copying the hash in any case.

Ben

--
We do not stop playing because we grow old;
we grow old because we stop playing.
http://www.velocityreviews.com/forums/(E-Mail Removed)
 
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gf
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Posts: n/a
 
      12-07-2006

Brian Helterline wrote:

> and then immediately dereference. Not much different than passing the hash.


Unless the hash is really big, then you've got Perl shoving all the
contents of the hash into the sub as a humongeous array instead of a
single hash-ref value. Do that in a loop with a lot of data, and your
program slows down.

To keep the speed up sometimes I'll keep the hash-ref and just access
the keys using the -> operator, but I find it to be visually noisy, so
when speed isn't an issue I'll dereference into a local hash and go
from there. At least it's an informed decision, one I make again and
again... change, back out the change... benchmark... change again....

 
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Darren Dunham
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Posts: n/a
 
      12-08-2006
Brian Helterline <(E-Mail Removed)> wrote:
> gf wrote:
>> Pass the hash as a reference for speed...

> You want speed...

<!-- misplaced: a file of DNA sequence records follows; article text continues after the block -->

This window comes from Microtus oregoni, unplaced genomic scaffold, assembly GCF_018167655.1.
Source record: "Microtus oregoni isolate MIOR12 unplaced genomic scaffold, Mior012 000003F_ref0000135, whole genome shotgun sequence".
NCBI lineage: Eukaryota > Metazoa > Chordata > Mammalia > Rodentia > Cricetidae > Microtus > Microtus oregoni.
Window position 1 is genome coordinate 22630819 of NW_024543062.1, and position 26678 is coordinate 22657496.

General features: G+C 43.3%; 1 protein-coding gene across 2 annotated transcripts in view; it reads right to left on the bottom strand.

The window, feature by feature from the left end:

>> ...a_option(\%hash_to_scan);
>> ...
>> sub a_option {
>>
>> # make sure you got a hash-ref and it contained something. This is
>> called defensive programming and is good for speed and robustness.
>> my $href = shift or return;
>> my %hash = %{$href};


> and then immediately dereference. Not much different than passing the
> hash.


It seems completely different to me. The reference is a constant
penalty to dereference. Otherwise, it's a penalty to copy the data. So
as the contents of the hash increase in size, the cost to copy
increases.

If the hash is sizeable (megabytes), the you're saving time and memory.
If the hash will always be tiny, then you're probably not saving
anything.

--
Darren Dunham (E-Mail Removed)
Senior Technical Consultant TAOS http://www.taos.com/
Got some Dr Pepper? San Francisco, CA bay area
< This line left intentionally blank to confuse you. >
 
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Dr.Ruud
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Posts: n/a
 
      12-08-2006
Ben Morrow schreef:
> Dr.Ruud:
>> Brian Helterline:
>>> gf:


>>>> Pass the hash as a reference for speed...
>>>
>>> You want speed... [...]
>>>
>>>> my %hash = %{$href};
>>>
>>> and then immediately dereference. Not much different than
>>> passing the hash.

>>
>> AFAIK, passing the hash itself, actually passes a flattened copy.

>
> The point is that %$href also returns a flattened copy, so 'gf' was
> copying the hash in any case.


Ah yes, I concentrated on the "dereferencing" and missed that gf built a
hash with it.

--
Affijn, Ruud

"Gewoon is een tijger."